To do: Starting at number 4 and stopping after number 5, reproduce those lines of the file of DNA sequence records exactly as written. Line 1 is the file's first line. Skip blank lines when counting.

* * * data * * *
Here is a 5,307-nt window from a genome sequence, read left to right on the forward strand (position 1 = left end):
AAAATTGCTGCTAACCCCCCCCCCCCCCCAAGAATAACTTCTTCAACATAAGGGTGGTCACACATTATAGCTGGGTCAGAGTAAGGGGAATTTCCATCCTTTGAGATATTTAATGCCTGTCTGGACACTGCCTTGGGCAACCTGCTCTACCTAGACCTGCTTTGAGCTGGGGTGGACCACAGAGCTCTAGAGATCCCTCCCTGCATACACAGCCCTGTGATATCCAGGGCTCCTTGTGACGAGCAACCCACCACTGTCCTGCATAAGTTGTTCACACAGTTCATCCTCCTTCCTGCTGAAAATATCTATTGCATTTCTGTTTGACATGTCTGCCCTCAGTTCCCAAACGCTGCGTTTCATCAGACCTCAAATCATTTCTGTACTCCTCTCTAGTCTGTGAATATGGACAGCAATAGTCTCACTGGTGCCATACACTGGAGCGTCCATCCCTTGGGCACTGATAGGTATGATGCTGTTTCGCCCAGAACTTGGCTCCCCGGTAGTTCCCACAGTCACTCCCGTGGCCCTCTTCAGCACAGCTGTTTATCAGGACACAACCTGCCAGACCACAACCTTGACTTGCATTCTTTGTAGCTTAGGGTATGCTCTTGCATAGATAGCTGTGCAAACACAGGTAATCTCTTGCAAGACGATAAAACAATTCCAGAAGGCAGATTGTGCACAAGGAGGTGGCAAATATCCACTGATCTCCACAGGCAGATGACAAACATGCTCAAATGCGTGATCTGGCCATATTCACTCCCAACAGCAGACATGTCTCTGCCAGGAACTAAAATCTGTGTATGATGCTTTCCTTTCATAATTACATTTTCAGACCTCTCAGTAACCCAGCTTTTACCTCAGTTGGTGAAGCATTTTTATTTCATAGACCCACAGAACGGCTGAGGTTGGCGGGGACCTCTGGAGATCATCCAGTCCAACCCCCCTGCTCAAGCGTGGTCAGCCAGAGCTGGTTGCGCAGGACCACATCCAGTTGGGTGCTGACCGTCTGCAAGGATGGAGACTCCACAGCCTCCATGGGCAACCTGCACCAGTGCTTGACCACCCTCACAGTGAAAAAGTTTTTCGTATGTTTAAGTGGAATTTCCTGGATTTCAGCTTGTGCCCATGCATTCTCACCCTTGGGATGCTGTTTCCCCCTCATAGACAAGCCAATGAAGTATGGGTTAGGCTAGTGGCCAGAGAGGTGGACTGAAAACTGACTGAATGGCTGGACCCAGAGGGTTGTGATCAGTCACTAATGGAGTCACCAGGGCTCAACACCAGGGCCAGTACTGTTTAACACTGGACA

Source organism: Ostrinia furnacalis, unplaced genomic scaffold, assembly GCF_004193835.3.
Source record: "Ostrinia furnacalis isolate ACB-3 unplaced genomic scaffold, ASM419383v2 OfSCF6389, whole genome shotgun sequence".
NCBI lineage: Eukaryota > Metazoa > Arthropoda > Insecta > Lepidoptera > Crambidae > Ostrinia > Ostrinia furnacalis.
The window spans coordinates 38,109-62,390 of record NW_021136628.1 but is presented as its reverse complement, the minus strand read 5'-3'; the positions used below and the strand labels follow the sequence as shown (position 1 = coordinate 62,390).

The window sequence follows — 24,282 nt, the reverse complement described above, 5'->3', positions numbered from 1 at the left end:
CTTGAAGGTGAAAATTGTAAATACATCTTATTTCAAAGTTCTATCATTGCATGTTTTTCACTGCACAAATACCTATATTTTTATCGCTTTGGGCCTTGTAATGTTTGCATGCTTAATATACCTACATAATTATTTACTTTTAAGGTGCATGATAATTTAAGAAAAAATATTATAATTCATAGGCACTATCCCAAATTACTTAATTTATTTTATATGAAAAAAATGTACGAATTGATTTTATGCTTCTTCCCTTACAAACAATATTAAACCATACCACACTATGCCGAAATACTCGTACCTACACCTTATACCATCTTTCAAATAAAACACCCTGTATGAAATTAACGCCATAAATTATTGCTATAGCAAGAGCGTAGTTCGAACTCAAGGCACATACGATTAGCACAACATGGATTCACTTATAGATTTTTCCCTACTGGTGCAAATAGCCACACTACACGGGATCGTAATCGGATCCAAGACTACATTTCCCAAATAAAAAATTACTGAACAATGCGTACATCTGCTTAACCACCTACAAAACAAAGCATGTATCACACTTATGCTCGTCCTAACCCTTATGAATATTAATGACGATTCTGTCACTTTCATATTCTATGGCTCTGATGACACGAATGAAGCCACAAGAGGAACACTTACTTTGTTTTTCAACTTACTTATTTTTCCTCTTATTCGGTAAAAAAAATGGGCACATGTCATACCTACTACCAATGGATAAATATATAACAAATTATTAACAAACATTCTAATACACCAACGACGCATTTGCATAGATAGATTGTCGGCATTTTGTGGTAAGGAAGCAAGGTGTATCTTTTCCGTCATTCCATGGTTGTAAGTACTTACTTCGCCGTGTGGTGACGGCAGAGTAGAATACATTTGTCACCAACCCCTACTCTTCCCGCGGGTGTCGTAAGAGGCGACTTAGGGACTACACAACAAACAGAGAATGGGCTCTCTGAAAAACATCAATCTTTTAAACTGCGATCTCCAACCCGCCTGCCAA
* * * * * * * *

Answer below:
Source record: "Ostrinia furnacalis isolate ACB-3 unplaced genomic scaffold, ASM419383v2 OfSCF6389, whole genome shotgun sequence".
NCBI lineage: Eukaryota > Metazoa > Arthropoda > Insecta > Lepidoptera > Crambidae > Ostrinia > Ostrinia furnacalis.